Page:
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    $\begingroup$ To be precise, it's a single sum over a set of double indices (k,n) :-) , that you can sum in any order and with any partition you like, since all terms are positive. I added a few lines that may be of some interest to make a quicker numeric evaluation. $\endgroup$ – Pietro Majer May 27 '10 at 15:00
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    $\begingroup$ @Pietro : I think your integral representation of the sum gives a very fast way to evaluate $S$ numerically, using the functional equation of $\theta$. This seems to give a double sum but this time with an exponentially decreasing factor. $\endgroup$ – François Brunault Dec 6 '10 at 16:35
  • $\begingroup$ Interesting! will you please add some detail? $\endgroup$ – Pietro Majer Dec 6 '10 at 22:10

As you are interested in $ \zeta(3) $ you might prefer this variant of your construction. This is also a small part of what Pietro Majer would have done in the direction indicated by Charles Matthews.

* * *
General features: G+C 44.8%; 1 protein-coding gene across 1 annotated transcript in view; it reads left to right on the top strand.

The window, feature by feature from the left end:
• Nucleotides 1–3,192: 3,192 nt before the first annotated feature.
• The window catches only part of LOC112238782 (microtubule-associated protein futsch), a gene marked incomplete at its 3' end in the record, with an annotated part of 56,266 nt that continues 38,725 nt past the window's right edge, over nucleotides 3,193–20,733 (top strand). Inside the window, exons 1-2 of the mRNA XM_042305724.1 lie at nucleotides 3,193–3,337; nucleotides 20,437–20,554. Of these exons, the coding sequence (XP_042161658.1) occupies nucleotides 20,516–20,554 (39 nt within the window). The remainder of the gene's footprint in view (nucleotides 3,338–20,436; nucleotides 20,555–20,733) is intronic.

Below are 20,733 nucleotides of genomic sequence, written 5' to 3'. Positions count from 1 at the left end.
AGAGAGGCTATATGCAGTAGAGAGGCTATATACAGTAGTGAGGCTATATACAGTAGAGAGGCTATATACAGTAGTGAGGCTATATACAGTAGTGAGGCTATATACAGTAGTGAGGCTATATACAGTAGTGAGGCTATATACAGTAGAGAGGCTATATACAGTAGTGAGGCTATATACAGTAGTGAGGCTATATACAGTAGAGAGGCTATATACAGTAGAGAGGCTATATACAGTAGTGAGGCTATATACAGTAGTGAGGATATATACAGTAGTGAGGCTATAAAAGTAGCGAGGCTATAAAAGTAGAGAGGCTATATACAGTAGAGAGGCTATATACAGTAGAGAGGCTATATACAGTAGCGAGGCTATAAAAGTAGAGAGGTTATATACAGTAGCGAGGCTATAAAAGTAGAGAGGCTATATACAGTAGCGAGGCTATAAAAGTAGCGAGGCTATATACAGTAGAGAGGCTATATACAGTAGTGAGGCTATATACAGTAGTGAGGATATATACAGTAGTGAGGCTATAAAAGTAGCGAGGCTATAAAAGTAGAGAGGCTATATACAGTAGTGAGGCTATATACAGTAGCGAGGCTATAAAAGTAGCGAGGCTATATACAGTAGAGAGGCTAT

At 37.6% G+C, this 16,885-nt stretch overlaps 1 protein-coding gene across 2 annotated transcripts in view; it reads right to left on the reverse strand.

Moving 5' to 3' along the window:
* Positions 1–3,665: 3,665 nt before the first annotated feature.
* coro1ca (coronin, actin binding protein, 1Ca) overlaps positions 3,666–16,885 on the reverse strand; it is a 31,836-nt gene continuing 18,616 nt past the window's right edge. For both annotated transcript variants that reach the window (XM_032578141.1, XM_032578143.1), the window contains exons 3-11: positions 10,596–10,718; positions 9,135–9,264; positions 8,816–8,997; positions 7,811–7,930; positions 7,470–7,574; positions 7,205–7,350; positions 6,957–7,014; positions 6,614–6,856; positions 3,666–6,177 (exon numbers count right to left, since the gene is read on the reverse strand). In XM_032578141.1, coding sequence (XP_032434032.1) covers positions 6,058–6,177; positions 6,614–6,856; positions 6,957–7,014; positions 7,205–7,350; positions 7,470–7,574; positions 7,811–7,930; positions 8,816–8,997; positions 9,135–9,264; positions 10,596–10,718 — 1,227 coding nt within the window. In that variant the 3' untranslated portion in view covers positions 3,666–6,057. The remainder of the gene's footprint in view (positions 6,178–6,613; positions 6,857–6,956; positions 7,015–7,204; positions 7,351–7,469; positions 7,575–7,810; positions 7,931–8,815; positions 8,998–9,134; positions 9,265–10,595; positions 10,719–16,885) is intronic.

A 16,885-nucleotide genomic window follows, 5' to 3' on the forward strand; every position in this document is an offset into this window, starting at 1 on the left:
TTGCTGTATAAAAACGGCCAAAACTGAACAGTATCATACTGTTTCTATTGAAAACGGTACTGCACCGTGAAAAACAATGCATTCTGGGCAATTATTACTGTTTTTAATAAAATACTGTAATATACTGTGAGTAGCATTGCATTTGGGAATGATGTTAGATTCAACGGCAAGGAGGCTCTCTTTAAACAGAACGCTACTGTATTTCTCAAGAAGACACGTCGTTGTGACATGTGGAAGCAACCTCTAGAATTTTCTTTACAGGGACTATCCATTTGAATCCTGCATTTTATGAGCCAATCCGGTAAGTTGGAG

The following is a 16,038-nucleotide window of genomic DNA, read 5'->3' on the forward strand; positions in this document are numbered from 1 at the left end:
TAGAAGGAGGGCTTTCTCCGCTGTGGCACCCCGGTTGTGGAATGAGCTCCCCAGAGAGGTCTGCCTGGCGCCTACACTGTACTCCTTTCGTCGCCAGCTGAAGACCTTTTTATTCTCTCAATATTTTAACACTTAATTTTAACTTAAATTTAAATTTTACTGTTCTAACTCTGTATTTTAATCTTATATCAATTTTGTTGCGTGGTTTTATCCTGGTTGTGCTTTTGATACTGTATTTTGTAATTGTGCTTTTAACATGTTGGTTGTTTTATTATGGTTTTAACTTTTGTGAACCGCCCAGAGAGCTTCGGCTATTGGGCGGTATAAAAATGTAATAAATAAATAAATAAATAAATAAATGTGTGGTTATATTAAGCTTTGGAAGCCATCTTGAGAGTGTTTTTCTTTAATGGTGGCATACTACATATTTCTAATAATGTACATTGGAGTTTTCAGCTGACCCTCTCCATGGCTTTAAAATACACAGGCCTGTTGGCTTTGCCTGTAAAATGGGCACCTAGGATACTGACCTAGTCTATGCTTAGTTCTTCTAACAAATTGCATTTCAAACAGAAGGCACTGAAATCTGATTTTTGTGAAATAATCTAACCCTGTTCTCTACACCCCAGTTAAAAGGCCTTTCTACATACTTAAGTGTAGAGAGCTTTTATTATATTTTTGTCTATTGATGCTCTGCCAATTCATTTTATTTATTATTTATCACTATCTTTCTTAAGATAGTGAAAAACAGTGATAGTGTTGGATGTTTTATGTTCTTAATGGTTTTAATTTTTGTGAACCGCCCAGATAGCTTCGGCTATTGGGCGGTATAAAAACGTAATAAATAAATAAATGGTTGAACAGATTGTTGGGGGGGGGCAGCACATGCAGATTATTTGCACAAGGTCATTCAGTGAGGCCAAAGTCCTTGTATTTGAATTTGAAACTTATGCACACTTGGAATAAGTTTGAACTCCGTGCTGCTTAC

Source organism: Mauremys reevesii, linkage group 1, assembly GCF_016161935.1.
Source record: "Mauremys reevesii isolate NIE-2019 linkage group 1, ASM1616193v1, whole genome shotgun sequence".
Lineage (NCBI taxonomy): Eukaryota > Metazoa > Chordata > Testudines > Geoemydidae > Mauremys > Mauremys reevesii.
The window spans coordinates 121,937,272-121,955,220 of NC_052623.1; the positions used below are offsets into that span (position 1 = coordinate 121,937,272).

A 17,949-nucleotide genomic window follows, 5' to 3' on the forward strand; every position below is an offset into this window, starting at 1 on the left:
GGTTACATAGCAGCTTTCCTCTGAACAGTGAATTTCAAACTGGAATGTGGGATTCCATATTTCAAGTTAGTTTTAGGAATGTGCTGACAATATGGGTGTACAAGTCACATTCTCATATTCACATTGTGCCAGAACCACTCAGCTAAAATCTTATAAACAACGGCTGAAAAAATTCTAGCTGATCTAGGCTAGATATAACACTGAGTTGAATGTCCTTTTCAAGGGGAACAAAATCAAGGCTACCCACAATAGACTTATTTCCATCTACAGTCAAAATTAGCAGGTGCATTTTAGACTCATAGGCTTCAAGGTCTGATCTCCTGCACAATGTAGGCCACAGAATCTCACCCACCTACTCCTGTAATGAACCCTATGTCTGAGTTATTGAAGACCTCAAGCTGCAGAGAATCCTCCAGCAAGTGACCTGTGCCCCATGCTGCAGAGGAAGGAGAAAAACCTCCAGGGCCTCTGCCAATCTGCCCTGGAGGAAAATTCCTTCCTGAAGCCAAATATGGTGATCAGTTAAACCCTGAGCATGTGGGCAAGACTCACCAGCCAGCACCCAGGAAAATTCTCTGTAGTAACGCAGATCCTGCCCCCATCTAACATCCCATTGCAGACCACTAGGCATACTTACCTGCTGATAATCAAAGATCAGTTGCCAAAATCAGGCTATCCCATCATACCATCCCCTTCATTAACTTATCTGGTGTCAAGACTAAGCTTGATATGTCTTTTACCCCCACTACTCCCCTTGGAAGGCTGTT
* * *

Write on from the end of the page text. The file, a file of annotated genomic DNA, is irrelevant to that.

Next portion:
Define $ f(x)$ for $ | x | \leq 1 $ by

$$ f(x) = \frac{x^4}{2 \cdot 3 \cdot 4} + \frac{x^7}{5 \cdot 6 \cdot 7} + \frac{x^{11}}{9 \cdot 10 \cdot 11} + \frac{x^{14}}{12 \cdot 13 \cdot 14} +\cdots + \frac{x^{30}}{28 \cdot 29 \cdot 30} + \frac{x^{33}}{31 \cdot 32 \cdot 33} + \cdots $$

Then I took the third derivative, power series has all coefficients 1 and simplifies as

$$ f'''(x) = (x + x^4 ) + ( x^8 + x^{11} + \cdots + x^{23}) + ( x^{27} + x^{30} + \cdots) + \cdots $$

$$ f'''(x) = \sum_{n=1}^\infty \; \; x^{n^3} \left( \frac{1 - x^{3 n^2 + 3 n}}{1 - x^3} \right) $$ or